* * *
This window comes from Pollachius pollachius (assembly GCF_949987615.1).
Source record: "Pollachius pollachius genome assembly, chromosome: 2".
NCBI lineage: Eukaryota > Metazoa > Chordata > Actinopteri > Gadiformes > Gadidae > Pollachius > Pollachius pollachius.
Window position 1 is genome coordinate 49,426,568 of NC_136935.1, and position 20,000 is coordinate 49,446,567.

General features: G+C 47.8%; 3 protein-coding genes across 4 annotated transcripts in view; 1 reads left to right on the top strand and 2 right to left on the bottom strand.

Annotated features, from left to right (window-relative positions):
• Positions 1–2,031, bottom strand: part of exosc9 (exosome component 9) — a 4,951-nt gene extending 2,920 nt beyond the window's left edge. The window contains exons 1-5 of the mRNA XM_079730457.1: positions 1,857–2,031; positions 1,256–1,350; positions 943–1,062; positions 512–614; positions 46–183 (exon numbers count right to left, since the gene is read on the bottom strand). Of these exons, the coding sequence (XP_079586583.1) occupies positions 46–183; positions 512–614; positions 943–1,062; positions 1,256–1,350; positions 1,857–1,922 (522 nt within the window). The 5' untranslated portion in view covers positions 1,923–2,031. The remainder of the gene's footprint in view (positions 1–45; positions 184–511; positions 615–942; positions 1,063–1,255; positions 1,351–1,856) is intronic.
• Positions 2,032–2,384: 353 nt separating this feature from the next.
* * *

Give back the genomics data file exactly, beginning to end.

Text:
This window comes from Pollachius pollachius (assembly GCF_949987615.1).
Source record: "Pollachius pollachius genome assembly, chromosome: 2".
NCBI lineage: Eukaryota > Metazoa > Chordata > Actinopteri > Gadiformes > Gadidae > Pollachius > Pollachius pollachius.
Window position 1 is genome coordinate 49,426,568 of NC_136935.1, and position 20,000 is coordinate 49,446,567.

General features: G+C 47.8%; 3 protein-coding genes across 4 annotated transcripts in view; 1 reads left to right on the top strand and 2 right to left on the bottom strand.

Annotated features, from left to right (window-relative positions):
• Positions 1–2,031, bottom strand: part of exosc9 (exosome component 9) — a 4,951-nt gene extending 2,920 nt beyond the window's left edge. The window contains exons 1-5 of the mRNA XM_079730457.1: positions 1,857–2,031; positions 1,256–1,350; positions 943–1,062; positions 512–614; positions 46–183 (exon numbers count right to left, since the gene is read on the bottom strand). Of these exons, the coding sequence (XP_079586583.1) occupies positions 46–183; positions 512–614; positions 943–1,062; positions 1,256–1,350; positions 1,857–1,922 (522 nt within the window). The 5' untranslated portion in view covers positions 1,923–2,031. The remainder of the gene's footprint in view (positions 1–45; positions 184–511; positions 615–942; positions 1,063–1,255; positions 1,351–1,856) is intronic.
• Positions 2,032–2,384: 353 nt separating this feature from the next.